This paper constructs a model of retirement and saving by two earner couples. The model
includes three dimensions of behavior: the joint determination of retirement and saving;
heterogeneity in time preference; and the interdependence of retirement decisions of
husbands and wives. Estimation is based on panel data from the Health and Retirement
Study covering the period 1992 to 2000.
When husbands postpone their retirement so they can retire together with their typically
younger wives, the spike in retirement at age 62 is smeared to later ages. Thus
retirements differ between one and two earner families. We find both an asymmetry in
which husbands prefer their wife to be retired before they retire, and a clear distaste of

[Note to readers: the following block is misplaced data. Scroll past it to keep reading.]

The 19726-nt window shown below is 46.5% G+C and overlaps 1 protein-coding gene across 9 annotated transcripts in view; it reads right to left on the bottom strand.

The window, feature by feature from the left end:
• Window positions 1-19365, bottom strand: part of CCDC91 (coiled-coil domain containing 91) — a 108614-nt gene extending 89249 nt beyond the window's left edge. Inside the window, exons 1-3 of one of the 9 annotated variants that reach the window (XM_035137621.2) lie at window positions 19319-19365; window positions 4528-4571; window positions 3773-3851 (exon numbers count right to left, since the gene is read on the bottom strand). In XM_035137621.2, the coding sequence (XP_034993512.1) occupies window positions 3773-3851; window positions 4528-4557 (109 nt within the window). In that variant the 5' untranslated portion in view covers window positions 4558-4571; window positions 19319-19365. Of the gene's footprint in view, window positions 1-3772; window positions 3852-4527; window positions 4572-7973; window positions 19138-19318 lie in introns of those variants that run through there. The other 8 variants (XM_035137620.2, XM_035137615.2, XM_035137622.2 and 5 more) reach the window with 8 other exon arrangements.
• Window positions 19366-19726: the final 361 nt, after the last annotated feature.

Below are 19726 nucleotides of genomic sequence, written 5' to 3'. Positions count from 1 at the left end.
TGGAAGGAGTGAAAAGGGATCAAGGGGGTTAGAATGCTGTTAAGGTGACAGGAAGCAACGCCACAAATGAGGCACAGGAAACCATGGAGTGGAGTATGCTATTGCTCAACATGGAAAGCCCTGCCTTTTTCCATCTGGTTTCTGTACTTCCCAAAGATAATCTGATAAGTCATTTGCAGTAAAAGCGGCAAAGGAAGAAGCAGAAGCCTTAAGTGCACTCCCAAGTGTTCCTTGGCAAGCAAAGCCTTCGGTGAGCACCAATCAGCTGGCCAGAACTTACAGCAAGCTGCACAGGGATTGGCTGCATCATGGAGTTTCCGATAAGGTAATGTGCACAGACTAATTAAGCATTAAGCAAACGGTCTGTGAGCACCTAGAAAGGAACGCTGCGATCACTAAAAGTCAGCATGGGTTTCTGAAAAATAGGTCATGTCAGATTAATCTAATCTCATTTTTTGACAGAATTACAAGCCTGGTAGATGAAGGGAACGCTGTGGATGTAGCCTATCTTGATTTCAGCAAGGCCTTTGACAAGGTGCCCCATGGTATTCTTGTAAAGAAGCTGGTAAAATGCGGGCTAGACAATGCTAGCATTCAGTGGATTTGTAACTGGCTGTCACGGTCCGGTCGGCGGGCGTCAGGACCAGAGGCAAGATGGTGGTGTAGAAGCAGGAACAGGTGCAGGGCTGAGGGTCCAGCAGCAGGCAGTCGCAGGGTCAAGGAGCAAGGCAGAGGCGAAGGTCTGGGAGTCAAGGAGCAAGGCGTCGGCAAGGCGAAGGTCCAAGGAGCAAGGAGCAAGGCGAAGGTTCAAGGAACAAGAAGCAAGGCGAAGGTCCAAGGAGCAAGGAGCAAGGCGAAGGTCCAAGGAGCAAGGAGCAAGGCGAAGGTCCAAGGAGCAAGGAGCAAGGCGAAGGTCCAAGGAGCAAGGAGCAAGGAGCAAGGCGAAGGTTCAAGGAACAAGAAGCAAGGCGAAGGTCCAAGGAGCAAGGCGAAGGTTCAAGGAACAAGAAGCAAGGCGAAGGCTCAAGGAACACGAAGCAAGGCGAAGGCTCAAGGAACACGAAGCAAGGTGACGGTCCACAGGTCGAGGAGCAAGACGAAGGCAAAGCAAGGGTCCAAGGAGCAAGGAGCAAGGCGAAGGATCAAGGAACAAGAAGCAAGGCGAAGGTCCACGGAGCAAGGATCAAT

many husbands to retiring when their wives are in poor health, while the wives are
willing to stay at home with sickly husbands.
We simulate a system of personal Social Security accounts based on a 10.6 percent
contribution rate over the lifetime. One version allows individuals to make lump sum
withdrawals at retirement instead of annuitizing. This program would increase the
retirement rates of husbands at age 62 by about 15 percentage points compared to the
current system. Adding a lump sum option, by itself, would increase retirements at 62 by
about 6 percentage points.